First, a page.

The bark has tonic, antiperiodic and stomachic properties, and has been employed in dyspepsia and debility, and also in febrile diseases, especially in those requiring a mild, non-irritating bitter tonic, as it has a soothing influence upon the mucous membrane and promotes appetite, being tolerated when other tonics cannot be retained.

It is also useful in chronic rheumatism.

Other Uses:
Numerous cultivars have been developed for ornamental use in parks and gardens.Sometimes used as a hedge plant in N. America. Wood – hard, heavy, close grained. It weighs 51lb per cubic foot but the tree does not grow large enough for commercial exploitation

Disclaimer:
The information presented herein is intended for educational purposes only. Individual results may vary, and before using any supplements, it is always advisable to consult with your own health care provider.

Resources:
http://www.botanical.com/botanical/mgmh/a/ashwa078.html
http://en.wikipedia.org/wiki/Ptelea_trifoliata

http://www.pfaf.org/user/Plant.aspx?LatinName=Ptelea+trifoliata

Mountain-ash

Botanical Name : Pyrus Aucuparia
Family: Rosaceae
Genus: Sorbus
Subgenus: Sorbus
Section: Sorbus
Species: S. aucuparia
Kingdom: Plantae
Order:     Rosales

Synonym: Sorbus aucuparia, Rowan Tree.

Common Names: Rowan and mountain-ash,  Amur mountain-ash, European mountain-ash, quick beam, quickbeam, or rowan-berry

Habitat ; Mountain-ash  is  native to certain areas; a recent definition includes trees native to most of Europe and parts of Asia, as well as northern Africa. The range extends from Madeira and Iceland to Russia and northern China. Unlike many plants with similar distributions, it is not native to Japan.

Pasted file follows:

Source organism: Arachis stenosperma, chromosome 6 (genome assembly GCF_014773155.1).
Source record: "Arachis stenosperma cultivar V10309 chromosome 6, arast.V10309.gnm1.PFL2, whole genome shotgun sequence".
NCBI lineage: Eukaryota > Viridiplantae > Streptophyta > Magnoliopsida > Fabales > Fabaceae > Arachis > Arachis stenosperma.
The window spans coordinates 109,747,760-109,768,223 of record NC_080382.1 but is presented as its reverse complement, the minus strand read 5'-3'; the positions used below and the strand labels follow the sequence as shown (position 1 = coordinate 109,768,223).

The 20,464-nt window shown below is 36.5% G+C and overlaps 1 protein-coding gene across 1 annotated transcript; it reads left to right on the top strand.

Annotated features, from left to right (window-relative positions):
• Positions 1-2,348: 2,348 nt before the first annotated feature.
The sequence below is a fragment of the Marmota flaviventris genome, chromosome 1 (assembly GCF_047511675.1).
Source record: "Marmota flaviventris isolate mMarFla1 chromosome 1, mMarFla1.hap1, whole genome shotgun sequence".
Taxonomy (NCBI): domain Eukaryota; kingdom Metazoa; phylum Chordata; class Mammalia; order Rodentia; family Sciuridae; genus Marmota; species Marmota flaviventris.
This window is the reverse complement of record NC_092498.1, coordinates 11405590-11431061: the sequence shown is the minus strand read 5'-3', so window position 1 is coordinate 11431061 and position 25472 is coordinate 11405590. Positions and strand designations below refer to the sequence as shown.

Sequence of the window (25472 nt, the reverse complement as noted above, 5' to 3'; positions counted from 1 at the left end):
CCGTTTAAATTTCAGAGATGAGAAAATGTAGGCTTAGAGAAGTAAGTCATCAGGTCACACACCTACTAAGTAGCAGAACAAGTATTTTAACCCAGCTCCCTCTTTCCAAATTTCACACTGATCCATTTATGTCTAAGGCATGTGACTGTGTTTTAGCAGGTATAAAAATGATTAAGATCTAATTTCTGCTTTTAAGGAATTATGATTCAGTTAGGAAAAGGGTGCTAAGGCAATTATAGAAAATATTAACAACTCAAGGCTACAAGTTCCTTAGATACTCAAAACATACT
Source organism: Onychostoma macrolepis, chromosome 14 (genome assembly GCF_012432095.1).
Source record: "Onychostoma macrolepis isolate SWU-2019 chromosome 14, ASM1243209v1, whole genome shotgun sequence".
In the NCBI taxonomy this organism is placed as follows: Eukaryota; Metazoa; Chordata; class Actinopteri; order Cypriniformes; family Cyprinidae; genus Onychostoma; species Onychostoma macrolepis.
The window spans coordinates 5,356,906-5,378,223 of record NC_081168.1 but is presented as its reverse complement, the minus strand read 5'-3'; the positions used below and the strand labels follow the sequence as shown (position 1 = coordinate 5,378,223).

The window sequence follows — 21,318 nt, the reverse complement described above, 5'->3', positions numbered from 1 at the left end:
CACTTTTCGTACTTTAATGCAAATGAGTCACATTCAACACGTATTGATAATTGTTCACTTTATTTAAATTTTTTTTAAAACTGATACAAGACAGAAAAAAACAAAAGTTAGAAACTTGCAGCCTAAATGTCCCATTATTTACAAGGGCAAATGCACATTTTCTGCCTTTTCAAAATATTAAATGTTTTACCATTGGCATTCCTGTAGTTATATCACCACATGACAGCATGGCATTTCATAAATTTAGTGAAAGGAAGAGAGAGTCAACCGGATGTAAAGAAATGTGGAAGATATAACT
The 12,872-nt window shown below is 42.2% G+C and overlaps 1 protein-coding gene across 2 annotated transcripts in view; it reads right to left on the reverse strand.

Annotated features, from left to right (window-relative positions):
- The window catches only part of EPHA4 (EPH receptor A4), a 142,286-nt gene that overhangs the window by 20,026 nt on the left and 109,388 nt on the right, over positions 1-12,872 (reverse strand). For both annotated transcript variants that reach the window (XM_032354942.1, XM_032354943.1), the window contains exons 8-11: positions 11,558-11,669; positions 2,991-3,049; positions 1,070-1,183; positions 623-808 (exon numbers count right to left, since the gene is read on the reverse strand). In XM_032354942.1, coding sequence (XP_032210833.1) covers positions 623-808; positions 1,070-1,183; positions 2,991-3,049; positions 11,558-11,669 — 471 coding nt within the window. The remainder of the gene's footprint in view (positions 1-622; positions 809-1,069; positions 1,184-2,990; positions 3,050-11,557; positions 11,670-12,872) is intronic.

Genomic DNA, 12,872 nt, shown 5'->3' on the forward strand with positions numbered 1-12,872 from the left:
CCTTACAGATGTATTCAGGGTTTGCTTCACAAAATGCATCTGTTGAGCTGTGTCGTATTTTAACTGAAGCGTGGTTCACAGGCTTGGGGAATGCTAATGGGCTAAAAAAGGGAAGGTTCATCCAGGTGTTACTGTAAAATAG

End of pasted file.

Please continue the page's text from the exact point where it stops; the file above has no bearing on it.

Description:
Mountain-ash is a deciduous tree or shrub.It has a slender trunk with smooth bark, a loose and roundish crown, and its leaves are pinnate in pairs of leaflets on a central vein with a terminal leaflet. It blossoms from May to June in dense corymbs of small yellowish white flowers and develops small red pomes as fruit that ripen from August to October and are eaten by many bird species. The plant is undemanding and frost hardy and colonizes disrupted and inaccessible places as a short-lived pioneer species.

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Medicinal Uses:
Parts Used: Bark, fruit:
Constituents; The fruit contains tartaric acid before, citric and malic acids after ripening; two sugars, sorbin and sorbit, the latter after fermentation; parasorbic acid, which is aromatic and is converted into isomeric sorbic acid by heating under pressure with potassa; bitter, acrid and colouring matters. A crystalline saccharine principle, Sorbitol, which does not undergo the vinous fermentation, has also been found in the fruit.

The seeds contain 22 per cent. of fixed oil. It has been claimed that these seeds killed a child, apparently by prussic acid poisoning.

The bark has a soft, spongy, yellowishgrey outer layer and an inner thicker portion, with many layers of a light brown colour. It has a bitterish taste, but is odourless.

It is astringent and also yields amygdalin.

In herbal medicine, a decoction of the bark is given for diarrhoea and used as a vaginal injection in leucorrhoea, etc.

The ripe berries furnish an acidulous and astringent gargle for sore throats and inflamed tonsils. For their anti-scorbutic properties, they have been used in scurvy. The astringent infusion is used as a remedy in haemorrhoids and strangury.

The fruit is a favourite food of birds. A delicious jelly is made from the berries, which is excellent with cold game or wild fowl, and a wholesome kind of perry or cider can also be made from them.

In Northern Europe they are dried for flour, and when fermented yield a strong spirit. The Welsh used to brew an ale from the berries, the secret of which is now lost .